Music was a pillar in the South End and other such communities. It was an outlet for artistic expression, fun and social activities that was free of bias and discrimination. More than this, it was also a medium to communicate ideals and to promote the cohesion of the community. This was important during a time when non-whites were deprived of many of the basic dignities granted to their white counterparts. This exhibition, held on 25 October 2008, was held with the aim of showcasing the musical talents enjoyed in pre-Apartheid times, as well as the effects this had on the communities as a whole.
This exhibition was a full-day event with and evening of fun. From 10h00 until 17h00, a talent competition was held in which groups such as the Bellaires, Invaders, and Soul Jazz showed what they could do and competed against one another. This programme was managed by Mr Kivedo and directed by Mr Botha.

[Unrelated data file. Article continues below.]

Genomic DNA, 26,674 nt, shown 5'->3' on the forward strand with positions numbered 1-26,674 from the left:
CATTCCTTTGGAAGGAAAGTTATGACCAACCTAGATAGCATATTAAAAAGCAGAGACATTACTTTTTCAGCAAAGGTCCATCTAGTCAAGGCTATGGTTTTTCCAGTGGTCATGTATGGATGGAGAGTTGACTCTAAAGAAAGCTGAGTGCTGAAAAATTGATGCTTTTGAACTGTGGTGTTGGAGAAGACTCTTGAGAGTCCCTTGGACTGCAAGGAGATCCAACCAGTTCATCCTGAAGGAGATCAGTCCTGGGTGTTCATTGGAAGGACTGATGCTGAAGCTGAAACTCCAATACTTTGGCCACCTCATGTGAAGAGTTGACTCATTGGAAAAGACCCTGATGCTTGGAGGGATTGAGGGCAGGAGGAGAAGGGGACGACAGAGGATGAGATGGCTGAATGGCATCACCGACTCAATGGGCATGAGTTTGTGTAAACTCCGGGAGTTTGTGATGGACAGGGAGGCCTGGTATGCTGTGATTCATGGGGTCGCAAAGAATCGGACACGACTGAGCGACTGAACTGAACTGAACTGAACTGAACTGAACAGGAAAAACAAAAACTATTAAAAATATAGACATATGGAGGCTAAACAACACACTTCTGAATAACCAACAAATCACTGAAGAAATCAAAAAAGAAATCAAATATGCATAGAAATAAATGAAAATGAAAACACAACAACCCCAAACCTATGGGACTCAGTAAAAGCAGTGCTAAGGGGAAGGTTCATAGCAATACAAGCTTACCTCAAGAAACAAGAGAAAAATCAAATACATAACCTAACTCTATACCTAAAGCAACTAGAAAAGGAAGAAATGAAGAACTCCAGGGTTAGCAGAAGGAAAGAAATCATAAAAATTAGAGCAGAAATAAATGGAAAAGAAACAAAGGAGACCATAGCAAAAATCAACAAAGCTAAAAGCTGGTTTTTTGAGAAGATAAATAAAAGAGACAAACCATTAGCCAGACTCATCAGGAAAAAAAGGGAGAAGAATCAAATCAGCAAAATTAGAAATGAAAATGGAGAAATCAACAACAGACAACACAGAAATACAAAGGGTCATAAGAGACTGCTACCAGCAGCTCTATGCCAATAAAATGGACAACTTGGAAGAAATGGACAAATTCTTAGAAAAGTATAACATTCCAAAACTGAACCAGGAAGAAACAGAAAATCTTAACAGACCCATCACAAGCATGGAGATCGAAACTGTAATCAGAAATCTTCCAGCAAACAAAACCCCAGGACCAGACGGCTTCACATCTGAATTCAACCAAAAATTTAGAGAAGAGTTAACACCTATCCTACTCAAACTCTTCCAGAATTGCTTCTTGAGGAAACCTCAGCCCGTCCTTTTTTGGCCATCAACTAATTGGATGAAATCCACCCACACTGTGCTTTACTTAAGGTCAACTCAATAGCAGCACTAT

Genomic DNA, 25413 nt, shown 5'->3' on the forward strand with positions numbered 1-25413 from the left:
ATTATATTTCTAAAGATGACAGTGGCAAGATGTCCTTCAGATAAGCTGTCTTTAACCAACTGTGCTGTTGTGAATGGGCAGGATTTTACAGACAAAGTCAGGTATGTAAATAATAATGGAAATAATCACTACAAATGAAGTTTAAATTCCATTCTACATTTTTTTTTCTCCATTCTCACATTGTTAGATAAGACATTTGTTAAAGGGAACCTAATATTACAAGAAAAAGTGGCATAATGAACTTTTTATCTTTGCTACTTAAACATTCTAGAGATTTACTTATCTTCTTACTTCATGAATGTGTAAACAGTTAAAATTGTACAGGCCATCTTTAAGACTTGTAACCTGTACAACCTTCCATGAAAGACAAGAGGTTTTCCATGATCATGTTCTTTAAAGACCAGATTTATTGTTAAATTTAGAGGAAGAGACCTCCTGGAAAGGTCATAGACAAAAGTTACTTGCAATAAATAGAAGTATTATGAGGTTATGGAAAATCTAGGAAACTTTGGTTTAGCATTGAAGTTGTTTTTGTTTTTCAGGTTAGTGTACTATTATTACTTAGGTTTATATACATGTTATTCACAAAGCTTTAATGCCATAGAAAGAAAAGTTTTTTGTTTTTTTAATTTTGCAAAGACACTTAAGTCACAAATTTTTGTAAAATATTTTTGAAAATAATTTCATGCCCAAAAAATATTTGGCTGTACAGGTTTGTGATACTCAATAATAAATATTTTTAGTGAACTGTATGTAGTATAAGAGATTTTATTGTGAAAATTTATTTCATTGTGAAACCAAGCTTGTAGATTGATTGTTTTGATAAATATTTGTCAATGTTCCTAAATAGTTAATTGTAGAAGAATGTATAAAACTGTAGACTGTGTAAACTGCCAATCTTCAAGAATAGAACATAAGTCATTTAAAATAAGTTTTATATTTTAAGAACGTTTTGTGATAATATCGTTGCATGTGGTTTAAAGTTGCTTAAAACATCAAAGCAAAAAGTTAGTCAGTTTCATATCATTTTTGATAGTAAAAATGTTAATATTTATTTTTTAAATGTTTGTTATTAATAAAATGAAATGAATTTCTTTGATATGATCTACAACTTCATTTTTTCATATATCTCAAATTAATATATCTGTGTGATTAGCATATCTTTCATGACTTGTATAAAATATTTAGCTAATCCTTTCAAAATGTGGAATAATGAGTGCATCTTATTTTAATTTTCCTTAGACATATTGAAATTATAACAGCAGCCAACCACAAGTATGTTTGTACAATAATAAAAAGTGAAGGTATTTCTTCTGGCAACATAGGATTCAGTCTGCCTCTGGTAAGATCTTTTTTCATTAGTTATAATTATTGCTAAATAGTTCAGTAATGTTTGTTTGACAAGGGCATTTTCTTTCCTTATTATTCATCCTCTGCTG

For the evening event, musical performances were spliced by the DSRAC message by Mr Grootboom (Senior Manager of Music and Heritage) and the presentation of a gift from the museum to Mr Mpola, who is the Senior Manager of DSRAC, and to Mr Grootboom. The guest speaker, Mr Glen Cuddumbey, gave a touching and memorable address.
Festivals and exhibitions such as this one held at South End Museum provide guests and members of the public with an excellent opportunity to experience just a small sense of what music meant to the non-white society of South Africans during the Apartheid era. This is not only a reflection on the past of our diverse and culturally varied country. It is also a peering into our future potential and an important lesson that needs to be learnt.